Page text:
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Jones v. Cathey

United States District Court, W.D. North Carolina, Charlotte Division

September 23, 2019

CASEY L. JONES, a/k/a STEPHANIE HESS, and TODD M. HESS, Plaintiffs,
v.
UNION COUNTY SHERIFF'S OFFICE, EDDIE CATHEY, in his official capacity and capacity as Sheriff of Union County, North Carolina, STEPHEN EASON, in his individual capacity and capacity as an employee of the United County Sheriff's Office, MENDEL MILES, in his individual capacity and capacity as an employee of the Union County Sheriff's Office, JOHN JULIAN ALDRIDGE, in his individual capacity and capacity as an employee of the Union County Sheriff's Office, JOHN DOES 1-4, in their individual capacities and capacities as employees of the Union County Sheriff's Office, DISTRICT ATTORNEY'S OFFICE OF UNION COUNTY, NORTH CAROLINA, TREY ROBISON, in his individual capacity and capacity as District Attorney of Union County, North Carolina, and KERRI FREDHEIM, in her individual capacity and capacity as Assistant District Attorney of Union County, North Carolina Defendants.

          MEMORANDUM AND RECOMMENDATION

          DAVID C. KEESLER UNITED STATES MAGISTRATE JUDGE

         THIS MATTER IS BEFORE THE COURT on the “Motion To Dismiss By Defendants Cathey, Eason, Miles, Aldridge, And Union County Sheriff's Office” (Document No. 5); and the “Motion To Dismiss On Behalf Of Defendants Robison, Fredheim, And District Attorney's Office Of Union County, North Carolina” (Document No. 9). These motions have been referred to the undersigned Magistrate Judge pursuant to 28 U.S.C. §636(b), and are now ripe for disposition. Having carefully considered the arguments, the record, and the applicable authority, the undersigned will respectfully recommend that the motions be granted.

         I. BACKGROUND

         A. Factual

         Defendants have provided thorough summaries of Plaintiffs' factual allegations as set forth in the “Complaint” (Document No. 1). See (Document No. 6, pp. 2-6 and Document No. 10, pp. 2-10) (citing Document No. 1, pp. 7-33). It does not appear that Plaintiffs object to Defendants' summaries of the facts. (Document Nos. 12 and 13). As such, the undersigned will largely incorporate those summaries below.

         Plaintiff Casey L. Jones (“Jones”), also known as Stephanie Hess, was designated as male at birth; however, the male gender designation assigned to her at birth does not conform to her female gender identity. (Document 1, ¶ 19). In October 2015, Jones was diagnosed with Gender Identity Disorder, a medical condition where the person's gender identity does not conform to their anatomical sex at birth. (Document 1, ¶¶ 20-21). Gender Dysphoria or Gender Identity Disorder is recognized as a serious medical condition by the American Psychiatric Association in the Fifth Edition of the Diagnostic and Statistical Manual of Mental Disorders. (Document No. 1, ¶ 21). Jones treats her Gender Dysphoria with prescribed estrogen therapy and by living full time as a member of the gender corresponding with her gender identity, a treatment known as the “real-life experience.” (Document No. 1, ¶¶ 27, 36). Jones has altered her physical appearance to conform to her female gender identity by growing her hair long and dressing in feminine clothing. (Document No. 1, ¶ 38). Jones also elected to undergo an orchiectomy in November 2015. (Document No. 1, ¶ 37).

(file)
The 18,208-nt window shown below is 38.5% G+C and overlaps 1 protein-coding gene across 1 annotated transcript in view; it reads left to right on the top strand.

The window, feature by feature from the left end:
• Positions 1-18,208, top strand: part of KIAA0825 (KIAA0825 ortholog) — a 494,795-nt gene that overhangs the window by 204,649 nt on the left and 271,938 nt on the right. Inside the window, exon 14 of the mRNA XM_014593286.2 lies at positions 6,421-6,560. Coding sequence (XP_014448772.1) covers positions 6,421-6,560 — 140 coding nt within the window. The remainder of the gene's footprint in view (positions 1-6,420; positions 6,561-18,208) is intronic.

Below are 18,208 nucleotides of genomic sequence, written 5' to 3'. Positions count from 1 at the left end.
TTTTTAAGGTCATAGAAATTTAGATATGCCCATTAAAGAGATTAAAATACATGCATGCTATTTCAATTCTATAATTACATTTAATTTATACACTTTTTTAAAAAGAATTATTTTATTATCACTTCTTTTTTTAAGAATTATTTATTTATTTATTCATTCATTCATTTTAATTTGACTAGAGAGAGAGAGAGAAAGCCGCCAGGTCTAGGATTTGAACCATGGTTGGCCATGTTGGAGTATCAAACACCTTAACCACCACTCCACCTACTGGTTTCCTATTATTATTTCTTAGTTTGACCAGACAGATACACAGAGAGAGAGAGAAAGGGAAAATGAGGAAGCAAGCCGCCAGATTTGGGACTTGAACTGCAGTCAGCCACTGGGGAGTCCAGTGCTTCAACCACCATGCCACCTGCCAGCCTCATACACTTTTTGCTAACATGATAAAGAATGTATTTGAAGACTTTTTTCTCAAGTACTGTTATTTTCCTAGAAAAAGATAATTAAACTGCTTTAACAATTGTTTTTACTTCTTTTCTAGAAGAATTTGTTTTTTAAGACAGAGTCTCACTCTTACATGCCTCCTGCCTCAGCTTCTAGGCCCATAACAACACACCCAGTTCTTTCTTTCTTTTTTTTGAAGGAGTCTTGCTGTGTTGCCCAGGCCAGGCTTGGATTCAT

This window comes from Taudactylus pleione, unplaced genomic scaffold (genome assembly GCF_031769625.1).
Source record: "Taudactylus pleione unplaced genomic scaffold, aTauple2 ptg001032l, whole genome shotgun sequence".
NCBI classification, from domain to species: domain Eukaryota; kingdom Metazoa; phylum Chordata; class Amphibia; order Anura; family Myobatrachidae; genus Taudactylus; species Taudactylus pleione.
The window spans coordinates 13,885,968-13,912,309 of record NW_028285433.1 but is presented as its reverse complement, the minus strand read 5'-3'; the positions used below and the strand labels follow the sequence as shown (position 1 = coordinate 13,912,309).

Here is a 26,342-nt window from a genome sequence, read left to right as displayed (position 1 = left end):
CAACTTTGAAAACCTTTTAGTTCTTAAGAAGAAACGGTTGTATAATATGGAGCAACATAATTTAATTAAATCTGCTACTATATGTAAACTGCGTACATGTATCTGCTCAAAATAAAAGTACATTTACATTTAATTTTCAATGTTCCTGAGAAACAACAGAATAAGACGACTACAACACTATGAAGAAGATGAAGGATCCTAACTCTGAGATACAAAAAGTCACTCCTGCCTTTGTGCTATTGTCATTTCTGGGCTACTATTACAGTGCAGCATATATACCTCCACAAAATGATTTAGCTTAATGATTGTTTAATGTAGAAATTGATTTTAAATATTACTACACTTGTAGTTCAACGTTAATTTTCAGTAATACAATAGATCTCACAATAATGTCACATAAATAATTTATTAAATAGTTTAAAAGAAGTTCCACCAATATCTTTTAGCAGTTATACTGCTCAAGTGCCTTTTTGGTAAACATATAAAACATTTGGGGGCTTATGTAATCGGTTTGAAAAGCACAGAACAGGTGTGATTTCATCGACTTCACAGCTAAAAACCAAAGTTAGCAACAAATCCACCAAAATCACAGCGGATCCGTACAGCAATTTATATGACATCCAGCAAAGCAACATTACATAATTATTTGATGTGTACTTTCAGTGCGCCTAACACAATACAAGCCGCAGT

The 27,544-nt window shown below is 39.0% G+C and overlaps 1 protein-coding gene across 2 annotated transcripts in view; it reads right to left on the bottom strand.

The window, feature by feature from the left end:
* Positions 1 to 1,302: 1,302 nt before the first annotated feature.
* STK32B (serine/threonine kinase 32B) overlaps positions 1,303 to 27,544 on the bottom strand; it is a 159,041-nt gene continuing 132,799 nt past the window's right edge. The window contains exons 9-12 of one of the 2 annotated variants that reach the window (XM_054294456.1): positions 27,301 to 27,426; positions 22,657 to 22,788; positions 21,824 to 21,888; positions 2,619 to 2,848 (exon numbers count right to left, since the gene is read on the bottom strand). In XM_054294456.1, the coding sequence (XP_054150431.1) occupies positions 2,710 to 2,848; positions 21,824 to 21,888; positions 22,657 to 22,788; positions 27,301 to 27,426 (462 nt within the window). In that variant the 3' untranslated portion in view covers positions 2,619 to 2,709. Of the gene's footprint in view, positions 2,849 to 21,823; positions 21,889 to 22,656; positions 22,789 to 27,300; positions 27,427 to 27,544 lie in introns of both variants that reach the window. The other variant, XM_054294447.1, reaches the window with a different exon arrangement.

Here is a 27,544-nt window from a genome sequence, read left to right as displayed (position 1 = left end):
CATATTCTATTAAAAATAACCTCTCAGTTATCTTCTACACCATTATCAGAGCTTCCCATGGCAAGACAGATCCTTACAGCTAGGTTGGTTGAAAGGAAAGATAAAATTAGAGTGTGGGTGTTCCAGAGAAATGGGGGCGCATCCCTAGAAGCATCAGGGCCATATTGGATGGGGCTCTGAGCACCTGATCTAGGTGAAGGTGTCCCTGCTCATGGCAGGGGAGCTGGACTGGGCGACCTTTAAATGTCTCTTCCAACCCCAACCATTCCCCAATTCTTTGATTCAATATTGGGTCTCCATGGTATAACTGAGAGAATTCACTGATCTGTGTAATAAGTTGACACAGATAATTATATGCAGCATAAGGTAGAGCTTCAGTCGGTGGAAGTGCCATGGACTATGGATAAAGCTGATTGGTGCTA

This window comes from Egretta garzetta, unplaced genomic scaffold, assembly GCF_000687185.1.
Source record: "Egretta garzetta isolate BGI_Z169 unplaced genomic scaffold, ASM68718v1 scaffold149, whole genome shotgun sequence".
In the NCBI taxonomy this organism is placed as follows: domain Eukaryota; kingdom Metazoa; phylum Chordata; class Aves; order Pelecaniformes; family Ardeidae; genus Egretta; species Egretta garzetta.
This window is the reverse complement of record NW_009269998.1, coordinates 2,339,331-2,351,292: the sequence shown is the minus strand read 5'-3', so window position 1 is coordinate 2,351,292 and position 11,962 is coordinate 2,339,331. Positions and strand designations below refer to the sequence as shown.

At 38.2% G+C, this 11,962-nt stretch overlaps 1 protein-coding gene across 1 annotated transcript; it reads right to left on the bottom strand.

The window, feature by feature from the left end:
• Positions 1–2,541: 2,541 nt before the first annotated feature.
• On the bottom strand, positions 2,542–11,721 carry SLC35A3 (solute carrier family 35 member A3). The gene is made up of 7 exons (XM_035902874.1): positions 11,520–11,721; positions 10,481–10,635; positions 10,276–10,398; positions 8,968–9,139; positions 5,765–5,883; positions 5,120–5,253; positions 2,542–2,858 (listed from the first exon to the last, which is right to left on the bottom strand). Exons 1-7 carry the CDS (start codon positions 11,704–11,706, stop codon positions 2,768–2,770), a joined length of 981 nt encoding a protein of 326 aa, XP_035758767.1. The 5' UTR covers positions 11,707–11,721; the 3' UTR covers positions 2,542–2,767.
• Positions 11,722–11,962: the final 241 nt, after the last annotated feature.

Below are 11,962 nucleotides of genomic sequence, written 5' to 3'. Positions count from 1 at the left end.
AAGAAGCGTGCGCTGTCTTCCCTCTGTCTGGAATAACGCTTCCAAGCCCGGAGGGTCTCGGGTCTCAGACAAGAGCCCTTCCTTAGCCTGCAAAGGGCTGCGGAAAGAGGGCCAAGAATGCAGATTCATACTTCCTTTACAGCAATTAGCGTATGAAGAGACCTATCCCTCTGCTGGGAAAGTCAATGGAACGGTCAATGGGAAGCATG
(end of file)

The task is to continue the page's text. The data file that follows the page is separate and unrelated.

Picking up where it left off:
In 2016, Jones lived in South Carolina. (Document No. 1, ¶ 42). Jones petitioned the South Carolina Ninth Judicial Circuit Family Court for an order granting her a gender change from male to female, which the court granted. (Document No. 1, ¶¶ 42-43). Jones then had her South Carolina driver's license and her Oklahoma birth certificate “changed to indicate she is female.” (Document No. 1, ¶ 44).

         Jones and Plaintiff Todd M. Hess (“Hess”) (together “Plaintiffs”) were legally married on August 16, 2017. (Document No. 1, ¶ 40). Plaintiffs' marriage license lists Stephanie Hess as a female. (Document No. 1, ¶ 41).

         Jones has been diagnosed with bipolar disorder and anxiety disorder and has drug and alcohol addictions. (Document No. 1, ¶ 46). When Jones becomes inebriated due to her alcohol addiction, she can become out of control. (Document No. 1, ¶ 47). In November 2017, Jones “called 911 to report herself” and was arrested for possession of “what was believed to be four pills of ecstasy.” (Document No. 1, ¶ 52).

         Jones had been involuntarily committed five times for treatment. (Document No. 1, ¶ 50). On January 29, 2018, Plaintiff Jones was admitted to a treatment center in Florida where she remained until March 14, 2018. (Document No. 1, ¶ 54).

         On March 15, 2018, Jones returned to North Carolina to the residence she shares with Plaintiff Hess. Jones planned to enter treatment at Dove's Nest, but there was not a bed available for her until March 19, 2018.[1] Jones moved her Dove's Nest admission date to March 20, 2018, in order to have some dental work performed on March 19, 2018. (Document No. 1, ¶ 56)

         During the evening of March 19, 2018, Jones acquired alcohol and drank it until she became inebriated. (Document No. 1, ¶ 57). Jones then called 911 on Hess. Id. Union County Sheriff's Deputies arrived at Plaintiffs' residence where they recognized that Jones was inebriated while Hess was not, “which was the way these calls would routinely play themselves out.” (Document No. 1, ¶ 58). Deputies had been out to Plaintiffs' residence on “at least ten, if not more occasions, over the course of the past year, and they always found that Plaintiff Jones was in an inebriated state . . . Jones would routinely make the calls to 911 while in her drunken state.” (Document No. 1, ¶ 102).